# Fast gpuArray slicing for cart2sph

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Tim on 14 Jul 2020
Edited: Tim on 15 Jul 2020
I have a 3 x N gpuArray, where N is very large, dimension 1 represents x, y, and z, and these points are the result of a viewpoint transformation applied via multiplication of a 3 x N matrix with a 3x3 rotation matrix and sum with a translation vector. At this point I need to convert to spherical coordinates, however to do this I have to slice the array into its x, y, and z components before passing these separate arrays as inputs to cart2sph (or sub functions like atan2 if I want to write my own version).
The problem is that the slicing of the array to feed into cart2sph takes much longer than the viewpoint transformation and the coordinate transform combined. The only way I've found to accelerate this is to replace the slicing with a dot-multiply-and-sum operation, which for some reason is faster than simply slicing. Here's some example code:
tst = randn(3, 6000000, 'single', 'gpuArray');
tic
for n = 1:100
tst1 = tst(1, :);
tst2 = tst(2, :);
tst3 = tst(3, :);
[th, phi, r] = cart2sph(tst1, tst2, tst3);
end
wait(gpuDevice);
toc
tic
for n = 1:100
tst1b = sum(tst.*[1;0;0]);
tst2b = sum(tst.*[0;1;0]);
tst3b = sum(tst.*[0;0;1]);
[th, phi, r] = cart2sph(tst1b, tst2b, tst3b);
end
wait(gpuDevice);
toc
On my computer the first loop takes ~1.5 seconds and the second ~0.5. A dot-multiply & sum is 3x faster than simply slicing the array, and the cart2sph takes only a trivial amount of time. So my questions are:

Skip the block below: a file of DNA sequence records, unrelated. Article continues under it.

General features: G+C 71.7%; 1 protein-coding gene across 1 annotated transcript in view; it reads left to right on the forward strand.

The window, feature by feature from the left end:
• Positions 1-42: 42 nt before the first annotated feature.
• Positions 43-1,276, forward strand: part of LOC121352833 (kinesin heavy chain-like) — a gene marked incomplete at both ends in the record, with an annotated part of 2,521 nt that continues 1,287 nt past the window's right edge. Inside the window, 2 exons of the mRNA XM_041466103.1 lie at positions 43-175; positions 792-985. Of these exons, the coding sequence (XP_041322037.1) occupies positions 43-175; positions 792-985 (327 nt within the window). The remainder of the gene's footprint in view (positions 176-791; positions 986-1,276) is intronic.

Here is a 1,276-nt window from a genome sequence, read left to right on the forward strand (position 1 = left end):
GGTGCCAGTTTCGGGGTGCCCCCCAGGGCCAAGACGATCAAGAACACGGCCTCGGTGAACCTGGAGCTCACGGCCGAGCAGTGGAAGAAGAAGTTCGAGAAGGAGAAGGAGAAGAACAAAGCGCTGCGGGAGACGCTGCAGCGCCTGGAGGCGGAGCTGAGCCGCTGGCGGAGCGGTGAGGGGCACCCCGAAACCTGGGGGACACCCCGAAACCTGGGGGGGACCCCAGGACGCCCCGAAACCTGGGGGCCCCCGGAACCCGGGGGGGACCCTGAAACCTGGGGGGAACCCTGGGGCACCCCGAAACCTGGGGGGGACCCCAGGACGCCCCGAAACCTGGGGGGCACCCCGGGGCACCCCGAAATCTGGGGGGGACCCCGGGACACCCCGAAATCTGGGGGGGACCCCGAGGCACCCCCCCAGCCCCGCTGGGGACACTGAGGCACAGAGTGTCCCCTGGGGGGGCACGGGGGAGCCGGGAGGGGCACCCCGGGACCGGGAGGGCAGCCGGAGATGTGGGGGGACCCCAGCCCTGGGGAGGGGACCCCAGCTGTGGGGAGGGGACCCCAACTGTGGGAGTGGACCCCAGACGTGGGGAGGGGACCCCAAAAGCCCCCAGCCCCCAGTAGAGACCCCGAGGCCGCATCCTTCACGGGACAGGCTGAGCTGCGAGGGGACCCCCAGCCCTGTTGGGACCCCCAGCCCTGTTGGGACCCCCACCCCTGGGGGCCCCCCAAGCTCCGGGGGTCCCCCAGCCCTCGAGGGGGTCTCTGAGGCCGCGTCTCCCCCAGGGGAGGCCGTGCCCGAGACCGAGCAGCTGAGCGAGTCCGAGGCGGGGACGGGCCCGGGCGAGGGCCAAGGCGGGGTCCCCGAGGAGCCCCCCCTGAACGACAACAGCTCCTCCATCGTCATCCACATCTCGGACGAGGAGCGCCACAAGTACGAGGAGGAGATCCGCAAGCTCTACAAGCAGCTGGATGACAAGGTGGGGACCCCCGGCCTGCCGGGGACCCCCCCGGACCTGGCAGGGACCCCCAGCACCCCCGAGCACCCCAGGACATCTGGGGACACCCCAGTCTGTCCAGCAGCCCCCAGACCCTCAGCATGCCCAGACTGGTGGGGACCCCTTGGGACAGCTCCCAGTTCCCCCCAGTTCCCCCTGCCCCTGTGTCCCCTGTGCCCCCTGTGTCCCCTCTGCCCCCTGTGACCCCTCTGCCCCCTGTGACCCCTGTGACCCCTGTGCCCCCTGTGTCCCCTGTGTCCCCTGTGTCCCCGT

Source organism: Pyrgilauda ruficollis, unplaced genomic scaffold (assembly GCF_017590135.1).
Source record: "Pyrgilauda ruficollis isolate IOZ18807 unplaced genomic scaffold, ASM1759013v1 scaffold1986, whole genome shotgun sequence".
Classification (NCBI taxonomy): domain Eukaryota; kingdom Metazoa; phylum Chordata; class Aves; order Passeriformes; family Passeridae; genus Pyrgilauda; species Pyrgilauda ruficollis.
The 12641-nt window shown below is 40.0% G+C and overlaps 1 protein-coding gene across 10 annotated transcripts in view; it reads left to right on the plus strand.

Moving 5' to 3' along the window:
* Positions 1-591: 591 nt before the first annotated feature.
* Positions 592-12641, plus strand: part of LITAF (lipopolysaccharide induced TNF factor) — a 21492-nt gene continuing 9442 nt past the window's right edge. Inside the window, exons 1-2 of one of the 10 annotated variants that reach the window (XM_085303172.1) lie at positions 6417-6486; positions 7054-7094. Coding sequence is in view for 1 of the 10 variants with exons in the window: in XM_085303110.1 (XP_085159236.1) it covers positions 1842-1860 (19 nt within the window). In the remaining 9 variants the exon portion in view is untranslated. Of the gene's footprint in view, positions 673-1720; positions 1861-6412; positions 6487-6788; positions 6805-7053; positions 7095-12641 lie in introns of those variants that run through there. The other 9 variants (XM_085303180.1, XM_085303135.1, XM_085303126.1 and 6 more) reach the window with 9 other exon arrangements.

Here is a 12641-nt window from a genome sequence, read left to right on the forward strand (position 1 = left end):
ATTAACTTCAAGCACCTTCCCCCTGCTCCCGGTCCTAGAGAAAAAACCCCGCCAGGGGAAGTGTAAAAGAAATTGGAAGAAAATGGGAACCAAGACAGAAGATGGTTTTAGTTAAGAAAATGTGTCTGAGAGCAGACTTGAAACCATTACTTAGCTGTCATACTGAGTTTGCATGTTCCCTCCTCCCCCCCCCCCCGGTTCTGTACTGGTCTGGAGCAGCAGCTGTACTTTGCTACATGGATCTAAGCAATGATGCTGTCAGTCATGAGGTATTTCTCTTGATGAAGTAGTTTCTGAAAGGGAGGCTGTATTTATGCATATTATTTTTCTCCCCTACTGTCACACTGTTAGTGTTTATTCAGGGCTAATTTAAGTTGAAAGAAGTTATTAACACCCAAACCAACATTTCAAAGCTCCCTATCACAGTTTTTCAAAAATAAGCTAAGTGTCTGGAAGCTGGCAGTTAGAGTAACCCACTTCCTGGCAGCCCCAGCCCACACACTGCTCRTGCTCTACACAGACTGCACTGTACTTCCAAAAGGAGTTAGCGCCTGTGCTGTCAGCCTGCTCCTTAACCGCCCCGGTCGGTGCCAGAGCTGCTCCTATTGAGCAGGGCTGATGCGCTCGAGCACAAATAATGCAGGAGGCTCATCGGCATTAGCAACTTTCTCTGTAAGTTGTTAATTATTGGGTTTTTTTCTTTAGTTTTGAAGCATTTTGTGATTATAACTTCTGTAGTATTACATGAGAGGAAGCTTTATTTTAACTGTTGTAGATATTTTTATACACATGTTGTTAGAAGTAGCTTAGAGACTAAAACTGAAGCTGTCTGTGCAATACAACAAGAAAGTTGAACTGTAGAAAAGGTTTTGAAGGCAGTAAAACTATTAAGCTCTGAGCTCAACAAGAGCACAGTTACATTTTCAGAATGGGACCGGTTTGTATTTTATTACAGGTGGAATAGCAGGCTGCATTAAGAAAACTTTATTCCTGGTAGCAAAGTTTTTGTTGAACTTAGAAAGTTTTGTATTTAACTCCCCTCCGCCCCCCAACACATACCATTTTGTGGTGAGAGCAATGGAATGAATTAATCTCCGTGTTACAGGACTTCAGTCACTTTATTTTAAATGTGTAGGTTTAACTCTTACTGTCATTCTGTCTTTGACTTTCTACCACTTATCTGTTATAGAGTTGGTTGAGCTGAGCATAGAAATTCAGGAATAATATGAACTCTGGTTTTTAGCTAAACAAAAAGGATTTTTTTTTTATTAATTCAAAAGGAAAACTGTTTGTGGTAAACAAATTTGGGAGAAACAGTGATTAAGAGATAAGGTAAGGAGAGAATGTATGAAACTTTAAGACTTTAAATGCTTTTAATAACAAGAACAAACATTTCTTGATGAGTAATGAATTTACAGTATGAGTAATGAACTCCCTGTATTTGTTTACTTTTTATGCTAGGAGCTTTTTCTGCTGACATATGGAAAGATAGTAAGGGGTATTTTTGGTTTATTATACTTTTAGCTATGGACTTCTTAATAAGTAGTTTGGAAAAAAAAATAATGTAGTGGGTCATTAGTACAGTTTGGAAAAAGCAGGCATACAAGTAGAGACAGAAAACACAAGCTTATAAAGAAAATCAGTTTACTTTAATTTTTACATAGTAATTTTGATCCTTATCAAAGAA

1) Is there a faster way to get from a 3xN xyz array to a 3xN phi-theta-r array, preferably that does not require a set of (very slow) slicing operations?
2) Why is a multiply and sum operation faster than a simple slicing operation?
Thank you

Edric Ellis on 15 Jul 2020
Like all arrays in MATLAB, gpuArray data is stored in "column-major" order. One consequence of this is that it is much more efficient to extract individual columns from a matrix than individual rows - this is true on the CPU, and doubly true on the GPU. Extracting a column is equivalent to a simple memory block copy. Extracting a row requires a "strided" copy operation. You can take advantage of this by performing a single up-front transpose on your array, and then use efficient column indexing operations:
tst_t = tst.';
for n = 1:100
tst1 = tst_t(:, 1).';
tst2 = tst_t(:, 2).';
tst3 = tst_t(:, 3).';
[th, phi, r] = cart2sph(tst1, tst2, tst3);
end
On my machine with a now rather old Tesla K20c, this approach takes 0.015 seconds compared with 5.3 seconds for your first approach and 2.0 seconds for your second approach. (Note that transposing vectors can be extremely effficient because the memory layout is identical)
Tim on 15 Jul 2020
Brilliant, Edric, was hoping you would weigh in. That makes sense and works on my system, although for some reason my card (RTX 2070) isn't quite as fast as yours for the accelerated version (~0.02 seconds), even though it is ~3x faster for the first two versions. The actual problem I am working on uses much larger 3 x N x M arrays which are created inside the loop, so to get this to work I have to bring the transpose inside the loop and include several reshapes, adding some overhead (predominantly the transpose, it seems). Even so, it is still many times faster than my original versions. Many thanks,